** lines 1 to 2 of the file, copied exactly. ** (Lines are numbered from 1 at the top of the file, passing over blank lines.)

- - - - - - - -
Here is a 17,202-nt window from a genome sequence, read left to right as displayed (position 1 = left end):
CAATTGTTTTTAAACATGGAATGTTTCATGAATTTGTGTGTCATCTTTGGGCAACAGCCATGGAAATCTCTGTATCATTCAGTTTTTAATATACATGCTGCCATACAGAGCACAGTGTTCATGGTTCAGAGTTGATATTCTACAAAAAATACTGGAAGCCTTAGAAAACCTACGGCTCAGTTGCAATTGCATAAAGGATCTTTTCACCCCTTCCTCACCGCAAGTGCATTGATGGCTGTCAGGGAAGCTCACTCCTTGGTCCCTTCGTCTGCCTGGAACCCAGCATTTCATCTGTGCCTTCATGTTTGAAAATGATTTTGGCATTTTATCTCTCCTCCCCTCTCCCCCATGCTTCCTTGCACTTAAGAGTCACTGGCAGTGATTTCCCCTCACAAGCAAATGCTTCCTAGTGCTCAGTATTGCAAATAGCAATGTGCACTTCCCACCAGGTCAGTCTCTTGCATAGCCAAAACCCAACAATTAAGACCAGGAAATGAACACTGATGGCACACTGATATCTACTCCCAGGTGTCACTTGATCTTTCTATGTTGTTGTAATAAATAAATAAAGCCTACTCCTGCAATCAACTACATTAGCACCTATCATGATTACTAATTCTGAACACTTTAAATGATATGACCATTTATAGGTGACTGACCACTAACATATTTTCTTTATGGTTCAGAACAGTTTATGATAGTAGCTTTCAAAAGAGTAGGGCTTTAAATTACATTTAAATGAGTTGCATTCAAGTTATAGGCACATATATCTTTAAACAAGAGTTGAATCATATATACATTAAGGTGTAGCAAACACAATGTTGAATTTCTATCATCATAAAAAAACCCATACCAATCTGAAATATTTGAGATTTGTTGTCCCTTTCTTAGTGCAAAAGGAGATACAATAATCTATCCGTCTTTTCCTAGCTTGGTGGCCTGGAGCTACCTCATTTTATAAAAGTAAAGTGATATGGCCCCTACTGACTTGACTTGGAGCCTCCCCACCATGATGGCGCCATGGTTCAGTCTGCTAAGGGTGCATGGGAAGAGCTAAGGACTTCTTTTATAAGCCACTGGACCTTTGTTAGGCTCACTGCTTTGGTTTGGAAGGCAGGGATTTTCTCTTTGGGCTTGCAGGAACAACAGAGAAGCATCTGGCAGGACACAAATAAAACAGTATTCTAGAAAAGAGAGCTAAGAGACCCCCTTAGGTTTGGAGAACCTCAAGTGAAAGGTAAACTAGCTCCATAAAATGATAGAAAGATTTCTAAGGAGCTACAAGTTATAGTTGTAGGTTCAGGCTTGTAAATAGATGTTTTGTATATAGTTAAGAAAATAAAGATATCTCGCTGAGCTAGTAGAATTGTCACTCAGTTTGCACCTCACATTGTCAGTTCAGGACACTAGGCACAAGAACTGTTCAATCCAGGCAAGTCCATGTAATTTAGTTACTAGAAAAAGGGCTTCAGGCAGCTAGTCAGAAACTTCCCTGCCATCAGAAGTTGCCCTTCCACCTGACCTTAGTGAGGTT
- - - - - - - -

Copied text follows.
Here is a 17,202-nt window from a genome sequence, read left to right as displayed (position 1 = left end):
CAATTGTTTTTAAACATGGAATGTTTCATGAATTTGTGTGTCATCTTTGGGCAACAGCCATGGAAATCTCTGTATCATTCAGTTTTTAATATACATGCTGCCATACAGAGCACAGTGTTCATGGTTCAGAGTTGATATTCTACAAAAAATACTGGAAGCCTTAGAAAACCTACGGCTCAGTTGCAATTGCATAAAGGATCTTTTCACCCCTTCCTCACCGCAAGTGCATTGATGGCTGTCAGGGAAGCTCACTCCTTGGTCCCTTCGTCTGCCTGGAACCCAGCATTTCATCTGTGCCTTCATGTTTGAAAATGATTTTGGCATTTTATCTCTCCTCCCCTCTCCCCCATGCTTCCTTGCACTTAAGAGTCACTGGCAGTGATTTCCCCTCACAAGCAAATGCTTCCTAGTGCTCAGTATTGCAAATAGCAATGTGCACTTCCCACCAGGTCAGTCTCTTGCATAGCCAAAACCCAACAATTAAGACCAGGAAATGAACACTGATGGCACACTGATATCTACTCCCAGGTGTCACTTGATCTTTCTATGTTGTTGTAATAAATAAATAAAGCCTACTCCTGCAATCAACTACATTAGCACCTATCATGATTACTAATTCTGAACACTTTAAATGATATGACCATTTATAGGTGACTGACCACTAACATATTTTCTTTATGGTTCAGAACAGTTTATGATAGTAGCTTTCAAAAGAGTAGGGCTTTAAATTACATTTAAATGAGTTGCATTCAAGTTATAGGCACATATATCTTTAAACAAGAGTTGAATCATATATACATTAAGGTGTAGCAAACACAATGTTGAATTTCTATCATCATAAAAAAACCCATACCAATCTGAAATATTTGAGATTTGTTGTCCCTTTCTTAGTGCAAAAGGAGATACAATAATCTATCCGTCTTTTCCTAGCTTGGTGGCCTGGAGCTACCTCATTTTATAAAAGTAAAGTGATATGGCCCCTACTGACTTGACTTGGAGCCTCCCCACCATGATGGCGCCATGGTTCAGTCTGCTAAGGGTGCATGGGAAGAGCTAAGGACTTCTTTTATAAGCCACTGGACCTTTGTTAGGCTCACTGCTTTGGTTTGGAAGGCAGGGATTTTCTCTTTGGGCTTGCAGGAACAACAGAGAAGCATCTGGCAGGACACAAATAAAACAGTATTCTAGAAAAGAGAGCTAAGAGACCCCCTTAGGTTTGGAGAACCTCAAGTGAAAGGTAAACTAGCTCCATAAAATGATAGAAAGATTTCTAAGGAGCTACAAGTTATAGTTGTAGGTTCAGGCTTGTAAATAGATGTTTTGTATATAGTTAAGAAAATAAAGATATCTCGCTGAGCTAGTAGAATTGTCACTCAGTTTGCACCTCACATTGTCAGTTCAGGACACTAGGCACAAGAACTGTTCAATCCAGGCAAGTCCATGTAATTTAGTTACTAGAAAAAGGGCTTCAGGCAGCTAGTCAGAAACTTCCCTGCCATCAGAAGTTGCCCTTCCACCTGACCTTAGTGAGGTT